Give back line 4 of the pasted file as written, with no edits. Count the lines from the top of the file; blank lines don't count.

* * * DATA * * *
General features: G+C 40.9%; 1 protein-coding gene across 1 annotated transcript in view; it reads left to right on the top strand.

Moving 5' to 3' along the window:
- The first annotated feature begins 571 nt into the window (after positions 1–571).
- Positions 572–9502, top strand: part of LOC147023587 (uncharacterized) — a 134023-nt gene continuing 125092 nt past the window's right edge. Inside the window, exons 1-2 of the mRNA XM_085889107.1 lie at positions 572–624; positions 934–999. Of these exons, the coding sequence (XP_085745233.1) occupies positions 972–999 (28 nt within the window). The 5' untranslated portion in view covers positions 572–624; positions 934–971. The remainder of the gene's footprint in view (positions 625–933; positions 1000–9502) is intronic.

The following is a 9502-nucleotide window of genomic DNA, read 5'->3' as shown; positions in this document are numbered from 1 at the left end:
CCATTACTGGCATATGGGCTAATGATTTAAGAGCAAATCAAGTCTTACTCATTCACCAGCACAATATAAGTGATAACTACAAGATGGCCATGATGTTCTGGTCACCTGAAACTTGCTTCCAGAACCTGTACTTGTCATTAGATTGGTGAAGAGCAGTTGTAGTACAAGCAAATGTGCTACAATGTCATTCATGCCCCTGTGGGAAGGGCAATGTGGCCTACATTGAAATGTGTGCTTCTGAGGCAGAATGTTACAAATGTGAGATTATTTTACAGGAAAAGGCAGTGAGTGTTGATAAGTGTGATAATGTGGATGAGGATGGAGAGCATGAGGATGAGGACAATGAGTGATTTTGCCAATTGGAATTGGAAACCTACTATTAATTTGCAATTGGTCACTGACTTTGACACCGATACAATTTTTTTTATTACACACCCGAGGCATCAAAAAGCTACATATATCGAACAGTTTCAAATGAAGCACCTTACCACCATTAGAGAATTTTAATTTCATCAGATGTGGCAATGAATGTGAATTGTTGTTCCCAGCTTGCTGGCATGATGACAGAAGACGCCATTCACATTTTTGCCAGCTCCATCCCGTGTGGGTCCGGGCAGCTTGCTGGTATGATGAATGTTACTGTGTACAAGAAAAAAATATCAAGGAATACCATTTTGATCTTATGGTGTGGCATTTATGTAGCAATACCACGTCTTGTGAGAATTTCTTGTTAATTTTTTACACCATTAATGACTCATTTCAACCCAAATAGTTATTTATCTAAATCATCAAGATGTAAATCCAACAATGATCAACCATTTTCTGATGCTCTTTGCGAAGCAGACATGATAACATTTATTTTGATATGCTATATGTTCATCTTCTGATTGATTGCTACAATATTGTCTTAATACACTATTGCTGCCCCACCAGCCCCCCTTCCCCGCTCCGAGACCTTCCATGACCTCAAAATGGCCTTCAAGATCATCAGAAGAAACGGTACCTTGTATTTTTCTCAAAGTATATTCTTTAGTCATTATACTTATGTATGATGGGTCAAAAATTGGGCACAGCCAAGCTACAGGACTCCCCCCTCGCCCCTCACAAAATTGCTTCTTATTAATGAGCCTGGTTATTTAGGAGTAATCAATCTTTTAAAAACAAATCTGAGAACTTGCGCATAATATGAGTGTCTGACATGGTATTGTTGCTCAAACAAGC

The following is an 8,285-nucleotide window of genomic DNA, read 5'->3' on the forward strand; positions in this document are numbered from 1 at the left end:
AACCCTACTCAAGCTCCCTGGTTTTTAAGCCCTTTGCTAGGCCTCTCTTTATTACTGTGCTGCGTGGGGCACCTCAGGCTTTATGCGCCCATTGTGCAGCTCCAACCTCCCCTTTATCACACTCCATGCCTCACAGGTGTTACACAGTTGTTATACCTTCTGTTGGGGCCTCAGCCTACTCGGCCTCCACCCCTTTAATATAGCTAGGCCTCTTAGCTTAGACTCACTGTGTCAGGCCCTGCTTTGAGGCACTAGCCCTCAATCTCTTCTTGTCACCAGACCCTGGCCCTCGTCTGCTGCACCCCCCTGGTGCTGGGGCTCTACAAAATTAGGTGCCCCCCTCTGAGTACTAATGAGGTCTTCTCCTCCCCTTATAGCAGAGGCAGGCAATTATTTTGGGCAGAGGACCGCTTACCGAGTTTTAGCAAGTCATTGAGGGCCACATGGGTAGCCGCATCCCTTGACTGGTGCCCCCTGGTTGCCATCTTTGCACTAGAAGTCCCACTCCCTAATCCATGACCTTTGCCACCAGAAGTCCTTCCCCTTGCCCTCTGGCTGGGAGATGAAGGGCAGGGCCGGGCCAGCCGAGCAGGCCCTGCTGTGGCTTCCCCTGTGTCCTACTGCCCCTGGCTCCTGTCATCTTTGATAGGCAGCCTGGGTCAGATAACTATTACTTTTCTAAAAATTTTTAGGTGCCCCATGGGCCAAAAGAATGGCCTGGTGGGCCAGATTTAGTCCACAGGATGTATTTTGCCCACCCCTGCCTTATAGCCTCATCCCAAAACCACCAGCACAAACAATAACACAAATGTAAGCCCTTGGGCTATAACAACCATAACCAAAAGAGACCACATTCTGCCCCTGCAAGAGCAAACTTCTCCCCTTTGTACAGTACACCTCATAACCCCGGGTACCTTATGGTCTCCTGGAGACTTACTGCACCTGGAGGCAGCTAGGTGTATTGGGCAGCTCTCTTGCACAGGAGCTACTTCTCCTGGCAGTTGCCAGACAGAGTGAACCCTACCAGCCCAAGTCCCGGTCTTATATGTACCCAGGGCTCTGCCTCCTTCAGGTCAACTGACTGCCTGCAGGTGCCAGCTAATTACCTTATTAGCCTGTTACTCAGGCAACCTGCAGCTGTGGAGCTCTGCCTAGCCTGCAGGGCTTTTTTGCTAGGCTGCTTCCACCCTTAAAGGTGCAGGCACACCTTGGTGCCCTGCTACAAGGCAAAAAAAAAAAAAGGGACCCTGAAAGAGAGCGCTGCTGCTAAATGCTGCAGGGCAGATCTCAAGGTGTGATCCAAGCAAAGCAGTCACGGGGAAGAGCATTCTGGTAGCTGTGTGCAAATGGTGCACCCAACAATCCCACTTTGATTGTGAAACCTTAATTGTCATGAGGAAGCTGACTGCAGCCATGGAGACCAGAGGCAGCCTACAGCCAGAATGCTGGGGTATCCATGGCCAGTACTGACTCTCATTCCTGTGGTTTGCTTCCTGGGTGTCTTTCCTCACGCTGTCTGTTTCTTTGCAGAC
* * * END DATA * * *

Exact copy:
- Positions 572–9502, top strand: part of LOC147023587 (uncharacterized) — a 134023-nt gene continuing 125092 nt past the window's right edge. Inside the window, exons 1-2 of the mRNA XM_085889107.1 lie at positions 572–624; positions 934–999. Of these exons, the coding sequence (XP_085745233.1) occupies positions 972–999 (28 nt within the window). The 5' untranslated portion in view covers positions 572–624; positions 934–971. The remainder of the gene's footprint in view (positions 625–933; positions 1000–9502) is intronic.